There is a well written news article in the Boulder Daily Camera based on our paper
Degu, A. M., F. Hossain, D. Niyogi, R. Pielke Sr., J. M. Shepherd, N. Voisin, and T. Chronis, 2011: The influence of large dams on surrounding climate and precipitation patterns. Geophys. Res. Lett., 38, doi:10.1029/2010GL046482, in press
It is reproduced below from the February 18 2011 Boulder’s Daily Camera.
CU-Boulder: Reservoirs can change regional rainfall patternsResearch highlights ways humans inadvertently affect local weather by Laura Snider Camera Staff Writer
Large dams — and the reservoirs they create — can increase rainfall in semiarid regions, according to a team of researchers that includes a scientist from the University of Colorado.
The study, published in the journal Geophysical Research Letters, took into account both the size of the reservoir and the changes the reservoir may have caused in the way surrounding lands were used.
“When you have a dam, the alteration of the landscape and the presence of the water body provide more water vapor to the atmosphere than would be there in the natural state,” said Roger Pielke Sr. of CU’s Cooperative Institute for Research in Environmental Sciences.
Studies such as this one are important, Pielke said, because they highlight the ability of humans to inadvertently alter weather patterns and, therefore, modify the local impacts of larger climatic changes. These types of studies also show that there are many ways humans can affect the climate beyond emitting greenhouse gases, one of which is by altering the landscape.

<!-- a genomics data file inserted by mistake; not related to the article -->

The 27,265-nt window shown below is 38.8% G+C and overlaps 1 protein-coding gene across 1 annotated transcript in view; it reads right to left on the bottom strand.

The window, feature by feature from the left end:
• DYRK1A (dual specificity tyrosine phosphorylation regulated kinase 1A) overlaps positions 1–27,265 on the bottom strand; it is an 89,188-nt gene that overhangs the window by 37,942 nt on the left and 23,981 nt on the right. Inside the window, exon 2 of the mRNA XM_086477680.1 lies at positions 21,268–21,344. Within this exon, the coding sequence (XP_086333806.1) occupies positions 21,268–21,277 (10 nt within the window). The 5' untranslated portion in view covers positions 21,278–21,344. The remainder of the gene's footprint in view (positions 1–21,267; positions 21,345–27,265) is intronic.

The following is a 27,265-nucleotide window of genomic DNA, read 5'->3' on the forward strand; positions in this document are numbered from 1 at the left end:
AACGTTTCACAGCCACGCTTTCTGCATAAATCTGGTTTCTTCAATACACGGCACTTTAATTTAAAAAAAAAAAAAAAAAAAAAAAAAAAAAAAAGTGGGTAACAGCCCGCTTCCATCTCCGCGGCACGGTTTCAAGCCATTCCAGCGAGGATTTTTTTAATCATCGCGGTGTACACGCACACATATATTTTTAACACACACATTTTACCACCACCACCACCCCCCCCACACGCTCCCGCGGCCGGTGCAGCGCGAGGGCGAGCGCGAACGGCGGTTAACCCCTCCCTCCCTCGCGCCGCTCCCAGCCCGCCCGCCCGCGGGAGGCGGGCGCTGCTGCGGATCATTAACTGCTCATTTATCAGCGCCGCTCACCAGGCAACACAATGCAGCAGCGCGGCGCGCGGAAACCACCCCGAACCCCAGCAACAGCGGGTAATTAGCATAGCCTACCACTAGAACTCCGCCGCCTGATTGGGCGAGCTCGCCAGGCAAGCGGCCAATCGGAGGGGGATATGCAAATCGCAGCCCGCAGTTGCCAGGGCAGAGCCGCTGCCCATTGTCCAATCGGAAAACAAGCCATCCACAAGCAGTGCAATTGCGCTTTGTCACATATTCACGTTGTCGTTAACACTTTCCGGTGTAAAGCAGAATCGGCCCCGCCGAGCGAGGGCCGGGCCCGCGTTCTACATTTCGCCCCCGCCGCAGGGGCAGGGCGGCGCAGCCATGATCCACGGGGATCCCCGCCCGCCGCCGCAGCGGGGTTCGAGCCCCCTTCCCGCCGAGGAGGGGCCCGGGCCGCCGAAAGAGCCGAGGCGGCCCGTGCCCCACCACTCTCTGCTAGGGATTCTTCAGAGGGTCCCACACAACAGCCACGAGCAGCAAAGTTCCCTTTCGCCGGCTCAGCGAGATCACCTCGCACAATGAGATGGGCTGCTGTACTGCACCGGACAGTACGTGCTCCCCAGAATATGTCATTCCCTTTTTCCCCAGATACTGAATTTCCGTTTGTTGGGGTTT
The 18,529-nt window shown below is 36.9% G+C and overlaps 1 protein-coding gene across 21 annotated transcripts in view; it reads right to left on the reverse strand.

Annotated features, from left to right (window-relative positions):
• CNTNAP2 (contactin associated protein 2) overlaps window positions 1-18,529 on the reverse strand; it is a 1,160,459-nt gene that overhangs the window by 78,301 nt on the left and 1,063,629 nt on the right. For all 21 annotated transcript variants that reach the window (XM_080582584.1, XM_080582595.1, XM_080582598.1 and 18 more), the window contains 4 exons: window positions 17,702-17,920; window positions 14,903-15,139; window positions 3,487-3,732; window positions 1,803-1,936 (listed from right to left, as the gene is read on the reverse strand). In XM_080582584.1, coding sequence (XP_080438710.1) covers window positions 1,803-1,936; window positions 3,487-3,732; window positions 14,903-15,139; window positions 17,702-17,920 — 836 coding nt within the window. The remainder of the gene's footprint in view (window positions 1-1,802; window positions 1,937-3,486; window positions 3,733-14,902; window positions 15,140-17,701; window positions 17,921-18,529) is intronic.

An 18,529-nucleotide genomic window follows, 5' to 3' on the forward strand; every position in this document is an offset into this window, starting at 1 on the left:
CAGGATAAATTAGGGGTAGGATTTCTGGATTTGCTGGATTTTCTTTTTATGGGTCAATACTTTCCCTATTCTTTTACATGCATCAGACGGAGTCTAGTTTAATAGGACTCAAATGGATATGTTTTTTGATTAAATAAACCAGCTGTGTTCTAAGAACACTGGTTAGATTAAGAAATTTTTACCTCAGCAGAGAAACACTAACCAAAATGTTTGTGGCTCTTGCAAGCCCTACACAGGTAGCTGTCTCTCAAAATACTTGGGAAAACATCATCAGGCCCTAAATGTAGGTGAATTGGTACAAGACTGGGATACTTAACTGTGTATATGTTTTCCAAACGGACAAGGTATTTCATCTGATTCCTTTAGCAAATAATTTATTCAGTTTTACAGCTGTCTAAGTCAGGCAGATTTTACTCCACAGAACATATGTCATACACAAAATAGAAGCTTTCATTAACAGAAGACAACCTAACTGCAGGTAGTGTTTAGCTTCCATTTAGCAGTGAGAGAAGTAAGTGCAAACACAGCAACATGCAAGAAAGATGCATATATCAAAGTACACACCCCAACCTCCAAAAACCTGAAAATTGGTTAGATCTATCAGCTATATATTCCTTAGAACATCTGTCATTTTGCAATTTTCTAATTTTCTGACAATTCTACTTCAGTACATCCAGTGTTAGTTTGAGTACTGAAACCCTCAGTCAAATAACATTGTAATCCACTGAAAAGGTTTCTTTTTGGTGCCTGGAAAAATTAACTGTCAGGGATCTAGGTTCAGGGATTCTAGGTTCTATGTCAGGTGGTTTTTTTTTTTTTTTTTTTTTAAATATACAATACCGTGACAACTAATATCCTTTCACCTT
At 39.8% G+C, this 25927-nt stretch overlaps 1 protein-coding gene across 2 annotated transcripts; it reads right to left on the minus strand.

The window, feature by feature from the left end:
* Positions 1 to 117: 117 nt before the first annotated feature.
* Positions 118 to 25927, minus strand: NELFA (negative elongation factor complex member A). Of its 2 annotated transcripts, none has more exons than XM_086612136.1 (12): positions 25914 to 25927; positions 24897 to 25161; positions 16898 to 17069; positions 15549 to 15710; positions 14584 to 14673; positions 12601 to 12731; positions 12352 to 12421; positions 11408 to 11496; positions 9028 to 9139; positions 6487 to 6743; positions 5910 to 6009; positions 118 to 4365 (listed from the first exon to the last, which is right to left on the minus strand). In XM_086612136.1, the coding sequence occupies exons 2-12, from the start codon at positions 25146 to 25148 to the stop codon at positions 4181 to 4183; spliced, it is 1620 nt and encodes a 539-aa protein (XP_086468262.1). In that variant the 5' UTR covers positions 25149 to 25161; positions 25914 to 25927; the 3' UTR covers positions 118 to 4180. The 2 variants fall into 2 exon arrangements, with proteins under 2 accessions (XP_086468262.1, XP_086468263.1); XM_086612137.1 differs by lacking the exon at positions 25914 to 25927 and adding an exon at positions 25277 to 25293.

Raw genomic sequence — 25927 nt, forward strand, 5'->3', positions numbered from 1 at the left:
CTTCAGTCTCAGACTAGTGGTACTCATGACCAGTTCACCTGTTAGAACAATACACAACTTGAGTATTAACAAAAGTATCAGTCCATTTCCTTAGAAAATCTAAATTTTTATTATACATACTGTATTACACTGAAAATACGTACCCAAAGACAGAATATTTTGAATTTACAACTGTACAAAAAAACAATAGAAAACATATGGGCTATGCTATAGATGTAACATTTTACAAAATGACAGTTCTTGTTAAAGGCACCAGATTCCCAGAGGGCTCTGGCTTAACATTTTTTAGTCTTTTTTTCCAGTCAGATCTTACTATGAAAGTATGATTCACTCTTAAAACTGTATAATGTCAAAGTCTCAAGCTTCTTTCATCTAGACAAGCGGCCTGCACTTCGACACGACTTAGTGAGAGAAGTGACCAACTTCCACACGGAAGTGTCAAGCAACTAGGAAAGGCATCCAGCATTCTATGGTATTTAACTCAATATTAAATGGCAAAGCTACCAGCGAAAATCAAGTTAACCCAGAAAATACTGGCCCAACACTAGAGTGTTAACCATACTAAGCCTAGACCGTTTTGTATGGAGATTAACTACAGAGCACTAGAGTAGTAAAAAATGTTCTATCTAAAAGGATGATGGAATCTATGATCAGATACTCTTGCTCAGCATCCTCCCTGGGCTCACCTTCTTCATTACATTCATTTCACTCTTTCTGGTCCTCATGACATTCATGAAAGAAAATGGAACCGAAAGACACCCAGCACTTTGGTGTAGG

“There are a whole range of forcings that can affect weather as well as climate,” he said. “And they’re underreported in terms of how humans are altering the climate system.”
Faisal Hossain, a researcher at Tennessee Tech and a co-author of the study, agrees that the new research represents a change in mindset about how humans interact with the climate.
“We know a lot about how climate affects reservoirs, but what we didn’t know a lot about was what a reservoir could do to the local climate,” he said in a news release. “We just reversed our thinking by saying that a reservoir and the activities it supports are just as important a player for climate as the larger climate is for the reservoir.”